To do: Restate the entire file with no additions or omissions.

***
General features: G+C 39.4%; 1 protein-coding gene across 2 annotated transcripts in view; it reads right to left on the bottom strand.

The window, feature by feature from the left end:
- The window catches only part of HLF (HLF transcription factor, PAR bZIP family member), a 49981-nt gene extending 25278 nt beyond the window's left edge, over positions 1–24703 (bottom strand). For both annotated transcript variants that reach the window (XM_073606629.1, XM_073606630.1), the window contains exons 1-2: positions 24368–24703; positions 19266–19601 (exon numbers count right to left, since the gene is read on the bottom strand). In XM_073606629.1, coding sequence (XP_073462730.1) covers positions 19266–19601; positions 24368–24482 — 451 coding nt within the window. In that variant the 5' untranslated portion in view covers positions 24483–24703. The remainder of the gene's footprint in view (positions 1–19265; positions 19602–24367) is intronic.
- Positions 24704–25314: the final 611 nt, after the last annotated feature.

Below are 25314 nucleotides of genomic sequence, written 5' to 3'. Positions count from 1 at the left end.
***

General features: G+C 39.4%; 1 protein-coding gene across 2 annotated transcripts in view; it reads right to left on the bottom strand.

The window, feature by feature from the left end:
- The window catches only part of HLF (HLF transcription factor, PAR bZIP family member), a 49981-nt gene extending 25278 nt beyond the window's left edge, over positions 1–24703 (bottom strand). For both annotated transcript variants that reach the window (XM_073606629.1, XM_073606630.1), the window contains exons 1-2: positions 24368–24703; positions 19266–19601 (exon numbers count right to left, since the gene is read on the bottom strand). In XM_073606629.1, coding sequence (XP_073462730.1) covers positions 19266–19601; positions 24368–24482 — 451 coding nt within the window. In that variant the 5' untranslated portion in view covers positions 24483–24703. The remainder of the gene's footprint in view (positions 1–19265; positions 19602–24367) is intronic.
- Positions 24704–25314: the final 611 nt, after the last annotated feature.

Below are 25314 nucleotides of genomic sequence, written 5' to 3'. Positions count from 1 at the left end.